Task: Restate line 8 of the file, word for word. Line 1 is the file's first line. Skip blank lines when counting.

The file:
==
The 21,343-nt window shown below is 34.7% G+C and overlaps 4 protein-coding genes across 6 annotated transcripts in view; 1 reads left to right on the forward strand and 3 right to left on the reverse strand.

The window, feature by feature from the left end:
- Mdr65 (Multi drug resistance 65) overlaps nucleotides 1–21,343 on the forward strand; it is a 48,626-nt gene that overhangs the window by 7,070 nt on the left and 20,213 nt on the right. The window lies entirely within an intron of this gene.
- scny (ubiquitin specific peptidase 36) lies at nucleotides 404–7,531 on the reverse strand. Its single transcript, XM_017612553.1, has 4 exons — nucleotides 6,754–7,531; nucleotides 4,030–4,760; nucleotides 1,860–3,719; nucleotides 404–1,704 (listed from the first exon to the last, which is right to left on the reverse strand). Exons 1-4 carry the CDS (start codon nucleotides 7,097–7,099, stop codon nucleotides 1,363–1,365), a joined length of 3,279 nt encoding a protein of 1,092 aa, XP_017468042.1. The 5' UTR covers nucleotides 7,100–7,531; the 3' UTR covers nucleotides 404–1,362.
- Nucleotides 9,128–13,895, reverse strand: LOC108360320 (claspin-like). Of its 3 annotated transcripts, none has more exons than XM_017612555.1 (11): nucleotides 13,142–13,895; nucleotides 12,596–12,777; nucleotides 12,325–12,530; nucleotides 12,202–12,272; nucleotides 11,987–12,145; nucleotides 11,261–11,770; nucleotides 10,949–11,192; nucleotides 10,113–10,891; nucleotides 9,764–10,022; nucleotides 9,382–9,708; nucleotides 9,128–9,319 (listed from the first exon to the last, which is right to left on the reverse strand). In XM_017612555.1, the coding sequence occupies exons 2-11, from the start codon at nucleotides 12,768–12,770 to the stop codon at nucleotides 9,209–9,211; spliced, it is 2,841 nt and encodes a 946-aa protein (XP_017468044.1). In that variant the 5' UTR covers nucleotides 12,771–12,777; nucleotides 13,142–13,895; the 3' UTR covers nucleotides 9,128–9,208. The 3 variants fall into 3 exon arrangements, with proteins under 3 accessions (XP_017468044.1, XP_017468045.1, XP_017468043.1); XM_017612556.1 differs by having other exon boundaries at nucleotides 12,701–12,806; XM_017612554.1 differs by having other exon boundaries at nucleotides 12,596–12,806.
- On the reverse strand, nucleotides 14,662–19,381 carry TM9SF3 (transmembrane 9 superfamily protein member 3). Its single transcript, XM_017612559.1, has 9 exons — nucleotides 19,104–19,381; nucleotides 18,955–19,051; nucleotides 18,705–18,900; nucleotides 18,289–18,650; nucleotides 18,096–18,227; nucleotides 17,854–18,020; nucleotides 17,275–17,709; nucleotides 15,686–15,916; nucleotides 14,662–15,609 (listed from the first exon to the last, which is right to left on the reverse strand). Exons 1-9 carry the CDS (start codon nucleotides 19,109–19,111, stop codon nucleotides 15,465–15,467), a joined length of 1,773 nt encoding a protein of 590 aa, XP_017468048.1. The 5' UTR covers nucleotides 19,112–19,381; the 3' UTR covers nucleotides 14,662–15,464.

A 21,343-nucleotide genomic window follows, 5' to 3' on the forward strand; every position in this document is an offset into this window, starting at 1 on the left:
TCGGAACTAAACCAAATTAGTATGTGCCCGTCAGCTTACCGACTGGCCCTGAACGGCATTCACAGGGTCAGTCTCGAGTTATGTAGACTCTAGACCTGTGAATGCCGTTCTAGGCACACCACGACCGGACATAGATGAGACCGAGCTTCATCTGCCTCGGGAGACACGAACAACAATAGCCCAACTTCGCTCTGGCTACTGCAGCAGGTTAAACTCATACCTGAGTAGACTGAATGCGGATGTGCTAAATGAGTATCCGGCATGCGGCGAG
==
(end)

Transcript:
TCGGAACTAAACCAAATTAGTATGTGCCCGTCAGCTTACCGACTGGCCCTGAACGGCATTCACAGGGTCAGTCTCGAGTTATGTAGACTCTAGACCTGTGAATGCCGTTCTAGGCACACCACGACCGGACATAGATGAGACCGAGCTTCATCTGCCTCGGGAGACACGAACAACAATAGCCCAACTTCGCTCTGGCTACTGCAGCAGGTTAAACTCATACCTGAGTAGACTGAATGCGGATGTGCTAAATGAGTATCCGGCATGCGGCGAG